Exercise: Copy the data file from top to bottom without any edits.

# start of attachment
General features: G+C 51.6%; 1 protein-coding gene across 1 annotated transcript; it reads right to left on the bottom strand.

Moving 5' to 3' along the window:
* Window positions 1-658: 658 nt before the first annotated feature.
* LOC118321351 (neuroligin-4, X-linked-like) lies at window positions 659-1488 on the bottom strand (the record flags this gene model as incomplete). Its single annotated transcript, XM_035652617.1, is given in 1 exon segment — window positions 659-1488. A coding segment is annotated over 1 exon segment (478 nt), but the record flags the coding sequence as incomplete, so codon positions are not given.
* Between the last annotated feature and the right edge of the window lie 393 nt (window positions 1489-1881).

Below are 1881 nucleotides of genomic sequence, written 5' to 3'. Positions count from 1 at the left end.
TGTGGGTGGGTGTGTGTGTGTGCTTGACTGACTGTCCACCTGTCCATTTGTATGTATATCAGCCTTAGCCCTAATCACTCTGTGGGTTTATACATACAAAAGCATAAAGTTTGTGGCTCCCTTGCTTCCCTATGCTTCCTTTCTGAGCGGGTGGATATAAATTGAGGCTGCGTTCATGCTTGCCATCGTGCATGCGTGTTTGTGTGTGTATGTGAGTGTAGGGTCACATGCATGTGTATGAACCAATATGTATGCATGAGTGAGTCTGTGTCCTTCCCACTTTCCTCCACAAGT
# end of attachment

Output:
General features: G+C 51.6%; 1 protein-coding gene across 1 annotated transcript; it reads right to left on the bottom strand.

Moving 5' to 3' along the window:
* Window positions 1-658: 658 nt before the first annotated feature.
* LOC118321351 (neuroligin-4, X-linked-like) lies at window positions 659-1488 on the bottom strand (the record flags this gene model as incomplete). Its single annotated transcript, XM_035652617.1, is given in 1 exon segment — window positions 659-1488. A coding segment is annotated over 1 exon segment (478 nt), but the record flags the coding sequence as incomplete, so codon positions are not given.
* Between the last annotated feature and the right edge of the window lie 393 nt (window positions 1489-1881).

Below are 1881 nucleotides of genomic sequence, written 5' to 3'. Positions count from 1 at the left end.
TGTGGGTGGGTGTGTGTGTGTGCTTGACTGACTGTCCACCTGTCCATTTGTATGTATATCAGCCTTAGCCCTAATCACTCTGTGGGTTTATACATACAAAAGCATAAAGTTTGTGGCTCCCTTGCTTCCCTATGCTTCCTTTCTGAGCGGGTGGATATAAATTGAGGCTGCGTTCATGCTTGCCATCGTGCATGCGTGTTTGTGTGTGTATGTGAGTGTAGGGTCACATGCATGTGTATGAACCAATATGTATGCATGAGTGAGTCTGTGTCCTTCCCACTTTCCTCCACAAGT